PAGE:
In some cases, the TTL might also be specified. If so, it’s usually expressed in seconds. For example, a TTL of 300 is five minutes. A TTL of 3600 is an hour. And so on.

If it’s still not authenticating, here are some things to check:

  • You updated the correct domain. Yes, it might sound obvious, but if you have a bunch of domains in Cloudflare, especially if some are similar, it’s easy to select the wrong one.
  • The Type field is set to TXT (not A or CNAME, etc).
  • The text in the Context field was cleanly copied and pasted. Check for any rogue spaces at the end, for example. If you need to edit TXT record, use the Edit link to the right of the TXT record.
  • TTL is set to Auto or not longer than 10 minutes (600) or so. If it’s set longer, it means that you’ll need to wait longer for updates to be registered.

Many of the sites or services requesting domain authentication only need to perform this check once, and you can delete the TXT record if you wish. Some services might continue checking periodically, though, in which case you’ll need to go through the process again if you’ve deleted the TXT record.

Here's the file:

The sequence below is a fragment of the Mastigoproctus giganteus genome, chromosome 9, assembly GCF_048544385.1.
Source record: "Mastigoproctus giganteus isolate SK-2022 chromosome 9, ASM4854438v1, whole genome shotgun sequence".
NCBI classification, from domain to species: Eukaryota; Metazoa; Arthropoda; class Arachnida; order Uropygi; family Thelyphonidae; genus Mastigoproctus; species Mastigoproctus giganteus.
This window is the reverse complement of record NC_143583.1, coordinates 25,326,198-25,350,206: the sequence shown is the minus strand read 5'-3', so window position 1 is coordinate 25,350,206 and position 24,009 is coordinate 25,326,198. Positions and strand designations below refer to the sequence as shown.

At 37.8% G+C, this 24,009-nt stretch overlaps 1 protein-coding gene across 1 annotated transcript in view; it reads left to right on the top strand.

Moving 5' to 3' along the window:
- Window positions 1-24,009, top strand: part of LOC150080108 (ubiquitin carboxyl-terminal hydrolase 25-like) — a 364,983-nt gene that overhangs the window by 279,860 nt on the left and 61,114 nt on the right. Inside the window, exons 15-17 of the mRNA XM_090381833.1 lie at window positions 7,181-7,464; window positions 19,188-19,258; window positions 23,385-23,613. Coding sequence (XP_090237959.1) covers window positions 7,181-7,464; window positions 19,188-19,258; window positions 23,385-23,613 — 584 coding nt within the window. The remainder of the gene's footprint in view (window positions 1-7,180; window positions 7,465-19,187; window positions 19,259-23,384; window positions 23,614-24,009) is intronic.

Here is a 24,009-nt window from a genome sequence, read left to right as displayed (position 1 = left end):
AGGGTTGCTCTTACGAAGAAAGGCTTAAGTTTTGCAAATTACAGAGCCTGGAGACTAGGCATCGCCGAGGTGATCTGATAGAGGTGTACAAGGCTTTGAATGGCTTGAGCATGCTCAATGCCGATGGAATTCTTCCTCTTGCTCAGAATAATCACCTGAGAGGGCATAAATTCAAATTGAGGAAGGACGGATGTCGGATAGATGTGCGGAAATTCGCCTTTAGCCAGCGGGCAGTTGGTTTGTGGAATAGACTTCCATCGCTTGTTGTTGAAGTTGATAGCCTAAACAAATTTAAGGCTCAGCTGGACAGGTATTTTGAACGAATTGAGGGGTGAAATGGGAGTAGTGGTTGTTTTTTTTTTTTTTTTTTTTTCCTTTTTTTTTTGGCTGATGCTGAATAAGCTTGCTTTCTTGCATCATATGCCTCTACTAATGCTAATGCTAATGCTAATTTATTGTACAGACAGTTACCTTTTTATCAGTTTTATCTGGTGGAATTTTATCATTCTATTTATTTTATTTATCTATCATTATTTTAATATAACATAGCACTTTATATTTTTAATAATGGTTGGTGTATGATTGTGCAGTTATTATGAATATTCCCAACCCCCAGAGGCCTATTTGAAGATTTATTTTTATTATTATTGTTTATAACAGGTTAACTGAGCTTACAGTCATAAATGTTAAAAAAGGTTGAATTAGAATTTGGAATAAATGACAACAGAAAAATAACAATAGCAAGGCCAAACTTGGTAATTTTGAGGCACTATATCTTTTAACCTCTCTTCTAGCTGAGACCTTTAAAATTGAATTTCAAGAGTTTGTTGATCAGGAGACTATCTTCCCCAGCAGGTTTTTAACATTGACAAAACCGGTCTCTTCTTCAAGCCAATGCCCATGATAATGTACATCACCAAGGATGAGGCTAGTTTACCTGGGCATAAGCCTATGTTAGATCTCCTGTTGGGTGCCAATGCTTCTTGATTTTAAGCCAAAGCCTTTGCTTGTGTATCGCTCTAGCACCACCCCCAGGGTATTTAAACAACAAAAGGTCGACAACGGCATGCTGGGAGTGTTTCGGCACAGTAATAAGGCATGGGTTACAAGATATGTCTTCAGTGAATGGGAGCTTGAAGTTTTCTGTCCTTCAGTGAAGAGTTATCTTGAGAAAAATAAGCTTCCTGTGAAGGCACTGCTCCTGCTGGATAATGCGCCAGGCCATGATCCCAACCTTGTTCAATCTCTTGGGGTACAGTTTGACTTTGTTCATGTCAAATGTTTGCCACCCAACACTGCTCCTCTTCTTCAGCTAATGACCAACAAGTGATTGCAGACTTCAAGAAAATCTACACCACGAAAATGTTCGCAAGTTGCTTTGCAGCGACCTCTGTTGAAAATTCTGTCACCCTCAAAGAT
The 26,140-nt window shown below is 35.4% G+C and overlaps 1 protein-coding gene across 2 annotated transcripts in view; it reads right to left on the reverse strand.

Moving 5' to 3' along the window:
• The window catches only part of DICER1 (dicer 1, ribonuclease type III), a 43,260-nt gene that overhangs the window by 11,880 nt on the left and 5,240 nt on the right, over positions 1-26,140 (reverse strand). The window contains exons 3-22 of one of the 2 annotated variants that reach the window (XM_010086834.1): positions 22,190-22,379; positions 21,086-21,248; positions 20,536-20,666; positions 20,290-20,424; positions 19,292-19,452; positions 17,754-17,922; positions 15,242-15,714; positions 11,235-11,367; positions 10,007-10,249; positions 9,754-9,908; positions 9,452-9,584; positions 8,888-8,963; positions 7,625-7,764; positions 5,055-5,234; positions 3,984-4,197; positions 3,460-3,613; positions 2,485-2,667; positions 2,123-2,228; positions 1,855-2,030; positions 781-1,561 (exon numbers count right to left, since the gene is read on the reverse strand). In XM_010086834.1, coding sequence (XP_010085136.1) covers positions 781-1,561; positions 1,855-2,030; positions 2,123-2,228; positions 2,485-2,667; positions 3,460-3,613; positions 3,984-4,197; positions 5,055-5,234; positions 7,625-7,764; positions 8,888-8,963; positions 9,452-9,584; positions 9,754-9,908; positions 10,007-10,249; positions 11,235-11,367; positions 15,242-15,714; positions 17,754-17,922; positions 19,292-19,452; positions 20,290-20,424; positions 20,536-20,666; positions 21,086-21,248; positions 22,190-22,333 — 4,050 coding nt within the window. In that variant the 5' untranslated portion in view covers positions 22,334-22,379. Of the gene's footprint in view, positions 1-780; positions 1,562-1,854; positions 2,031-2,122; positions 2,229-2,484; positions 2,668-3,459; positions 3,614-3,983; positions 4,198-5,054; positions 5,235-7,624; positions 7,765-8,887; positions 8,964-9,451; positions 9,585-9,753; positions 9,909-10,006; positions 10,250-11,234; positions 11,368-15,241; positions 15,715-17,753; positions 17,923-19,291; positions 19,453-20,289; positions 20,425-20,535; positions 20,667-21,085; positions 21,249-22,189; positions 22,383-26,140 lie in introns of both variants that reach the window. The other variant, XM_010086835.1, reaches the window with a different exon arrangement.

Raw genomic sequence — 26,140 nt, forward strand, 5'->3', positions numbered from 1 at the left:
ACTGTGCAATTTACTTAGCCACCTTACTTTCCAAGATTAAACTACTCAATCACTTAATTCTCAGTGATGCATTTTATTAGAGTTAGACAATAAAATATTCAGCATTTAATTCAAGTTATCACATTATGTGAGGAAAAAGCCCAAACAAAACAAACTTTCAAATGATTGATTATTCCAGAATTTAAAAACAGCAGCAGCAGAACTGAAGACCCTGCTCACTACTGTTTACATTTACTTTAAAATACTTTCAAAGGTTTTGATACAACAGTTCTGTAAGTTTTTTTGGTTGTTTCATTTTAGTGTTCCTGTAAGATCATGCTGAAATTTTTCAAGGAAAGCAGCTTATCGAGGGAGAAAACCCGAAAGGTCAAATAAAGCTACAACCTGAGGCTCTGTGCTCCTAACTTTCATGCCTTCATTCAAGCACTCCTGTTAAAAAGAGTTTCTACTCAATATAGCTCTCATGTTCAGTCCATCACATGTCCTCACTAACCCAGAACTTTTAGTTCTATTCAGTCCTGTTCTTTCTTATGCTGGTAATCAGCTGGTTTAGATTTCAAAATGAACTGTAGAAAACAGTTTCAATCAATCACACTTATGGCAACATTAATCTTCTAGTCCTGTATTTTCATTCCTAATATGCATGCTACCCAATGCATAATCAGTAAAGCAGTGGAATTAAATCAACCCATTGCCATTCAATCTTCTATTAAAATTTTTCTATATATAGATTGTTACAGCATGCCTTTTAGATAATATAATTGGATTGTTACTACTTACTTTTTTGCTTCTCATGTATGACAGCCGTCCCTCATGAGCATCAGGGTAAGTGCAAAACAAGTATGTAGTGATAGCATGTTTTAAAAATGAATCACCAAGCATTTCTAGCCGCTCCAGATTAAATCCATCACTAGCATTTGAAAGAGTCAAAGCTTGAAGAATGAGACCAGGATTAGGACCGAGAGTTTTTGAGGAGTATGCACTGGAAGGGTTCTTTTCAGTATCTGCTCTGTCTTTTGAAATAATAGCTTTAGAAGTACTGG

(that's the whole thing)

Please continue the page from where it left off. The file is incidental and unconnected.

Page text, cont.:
In Cloudflare, a TXT record will also be grey clouded, with no way to orange cloud it. Or, more technically, the proxy status can only be DNS Only–it can’t be proxied and cached.

  1. You can find the Name entries used for TXT records for Google services here.[]
  2. Some DNS records in Cloudflare can be proxied (aka orange cloud). That includes A and CNAME records. With proxied records, Cloudflare doesn’t let you modify the TTL (at least, not with free and Pro accounts–maybe it’s possible with Business and Enterprise accounts). For proxied records, it’s forced to Auto, which is 5 minutes. If you disable the proxy and change the TTL, it will revert to Auto once you re-enable the proxy (orange cloud).
    But TXT records can’t be proxied–they’re permanently gray-clouded. So you can specify a TTL from 1 minute up to 1 day.[]
Profile photo of David Coleman | Have Camera Will Travel | Washington DC-based Professional Photographer

Text & Photos by David Coleman

I'm a professional photographer based in Washington DC. Seven continents, up mountains, underwater, and a bunch of places in between. I've been shooting for 30+ years, and my my photos and time-lapse videos have appeared in a bunch of different publications from major newspapers to magazines and books, billboards, TV shows, professional sports stadiums, museums, and even massive architectural scrims covering world-famous buildings while they're being renovated. You can see some of my travel photography here and here.